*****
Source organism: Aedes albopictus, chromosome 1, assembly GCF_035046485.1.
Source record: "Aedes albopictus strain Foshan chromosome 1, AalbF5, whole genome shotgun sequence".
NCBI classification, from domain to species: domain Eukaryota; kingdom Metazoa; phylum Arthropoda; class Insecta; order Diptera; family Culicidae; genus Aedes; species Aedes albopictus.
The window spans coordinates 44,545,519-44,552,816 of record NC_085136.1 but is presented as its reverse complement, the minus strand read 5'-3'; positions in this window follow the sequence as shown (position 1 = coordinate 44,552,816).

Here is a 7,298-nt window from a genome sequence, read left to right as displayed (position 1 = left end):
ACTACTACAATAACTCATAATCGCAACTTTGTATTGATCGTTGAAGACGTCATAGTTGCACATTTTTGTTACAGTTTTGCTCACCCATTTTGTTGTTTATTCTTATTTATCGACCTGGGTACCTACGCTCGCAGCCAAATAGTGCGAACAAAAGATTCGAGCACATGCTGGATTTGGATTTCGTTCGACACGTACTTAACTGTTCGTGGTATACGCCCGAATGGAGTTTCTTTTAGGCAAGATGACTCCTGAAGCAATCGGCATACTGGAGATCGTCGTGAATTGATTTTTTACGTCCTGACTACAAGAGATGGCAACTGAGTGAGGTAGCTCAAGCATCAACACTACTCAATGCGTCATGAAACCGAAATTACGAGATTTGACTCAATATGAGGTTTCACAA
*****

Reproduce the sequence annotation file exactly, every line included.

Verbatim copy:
Source organism: Aedes albopictus, chromosome 1, assembly GCF_035046485.1.
Source record: "Aedes albopictus strain Foshan chromosome 1, AalbF5, whole genome shotgun sequence".
NCBI classification, from domain to species: domain Eukaryota; kingdom Metazoa; phylum Arthropoda; class Insecta; order Diptera; family Culicidae; genus Aedes; species Aedes albopictus.
The window spans coordinates 44,545,519-44,552,816 of record NC_085136.1 but is presented as its reverse complement, the minus strand read 5'-3'; positions in this window follow the sequence as shown (position 1 = coordinate 44,552,816).

Here is a 7,298-nt window from a genome sequence, read left to right as displayed (position 1 = left end):
ACTACTACAATAACTCATAATCGCAACTTTGTATTGATCGTTGAAGACGTCATAGTTGCACATTTTTGTTACAGTTTTGCTCACCCATTTTGTTGTTTATTCTTATTTATCGACCTGGGTACCTACGCTCGCAGCCAAATAGTGCGAACAAAAGATTCGAGCACATGCTGGATTTGGATTTCGTTCGACACGTACTTAACTGTTCGTGGTATACGCCCGAATGGAGTTTCTTTTAGGCAAGATGACTCCTGAAGCAATCGGCATACTGGAGATCGTCGTGAATTGATTTTTTACGTCCTGACTACAAGAGATGGCAACTGAGTGAGGTAGCTCAAGCATCAACACTACTCAATGCGTCATGAAACCGAAATTACGAGATTTGACTCAATATGAGGTTTCACAA